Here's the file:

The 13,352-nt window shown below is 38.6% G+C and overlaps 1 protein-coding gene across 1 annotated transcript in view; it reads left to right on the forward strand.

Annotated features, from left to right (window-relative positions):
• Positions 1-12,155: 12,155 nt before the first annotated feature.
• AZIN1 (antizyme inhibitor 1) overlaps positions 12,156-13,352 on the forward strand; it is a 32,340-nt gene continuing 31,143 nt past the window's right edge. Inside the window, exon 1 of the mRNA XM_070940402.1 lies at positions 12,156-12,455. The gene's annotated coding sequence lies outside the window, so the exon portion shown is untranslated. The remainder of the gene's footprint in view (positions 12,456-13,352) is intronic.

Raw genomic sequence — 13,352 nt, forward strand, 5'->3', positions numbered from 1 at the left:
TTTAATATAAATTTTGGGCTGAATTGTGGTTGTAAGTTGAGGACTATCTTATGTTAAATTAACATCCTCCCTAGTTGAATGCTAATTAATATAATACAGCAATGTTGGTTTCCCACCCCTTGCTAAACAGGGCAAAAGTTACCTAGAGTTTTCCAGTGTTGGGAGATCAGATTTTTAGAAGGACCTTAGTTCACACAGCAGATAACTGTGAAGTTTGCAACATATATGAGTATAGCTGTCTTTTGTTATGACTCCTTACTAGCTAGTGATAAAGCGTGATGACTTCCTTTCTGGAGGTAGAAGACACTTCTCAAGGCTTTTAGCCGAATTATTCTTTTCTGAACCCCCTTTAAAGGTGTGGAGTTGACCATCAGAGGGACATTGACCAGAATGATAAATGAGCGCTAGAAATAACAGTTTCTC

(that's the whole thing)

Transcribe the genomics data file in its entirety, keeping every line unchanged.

The 13,352-nt window shown below is 38.6% G+C and overlaps 1 protein-coding gene across 1 annotated transcript in view; it reads left to right on the forward strand.

Annotated features, from left to right (window-relative positions):
• Positions 1-12,155: 12,155 nt before the first annotated feature.
• AZIN1 (antizyme inhibitor 1) overlaps positions 12,156-13,352 on the forward strand; it is a 32,340-nt gene continuing 31,143 nt past the window's right edge. Inside the window, exon 1 of the mRNA XM_070940402.1 lies at positions 12,156-12,455. The gene's annotated coding sequence lies outside the window, so the exon portion shown is untranslated. The remainder of the gene's footprint in view (positions 12,456-13,352) is intronic.

Raw genomic sequence — 13,352 nt, forward strand, 5'->3', positions numbered from 1 at the left:
TTTAATATAAATTTTGGGCTGAATTGTGGTTGTAAGTTGAGGACTATCTTATGTTAAATTAACATCCTCCCTAGTTGAATGCTAATTAATATAATACAGCAATGTTGGTTTCCCACCCCTTGCTAAACAGGGCAAAAGTTACCTAGAGTTTTCCAGTGTTGGGAGATCAGATTTTTAGAAGGACCTTAGTTCACACAGCAGATAACTGTGAAGTTTGCAACATATATGAGTATAGCTGTCTTTTGTTATGACTCCTTACTAGCTAGTGATAAAGCGTGATGACTTCCTTTCTGGAGGTAGAAGACACTTCTCAAGGCTTTTAGCCGAATTATTCTTTTCTGAACCCCCTTTAAAGGTGTGGAGTTGACCATCAGAGGGACATTGACCAGAATGATAAATGAGCGCTAGAAATAACAGTTTCTC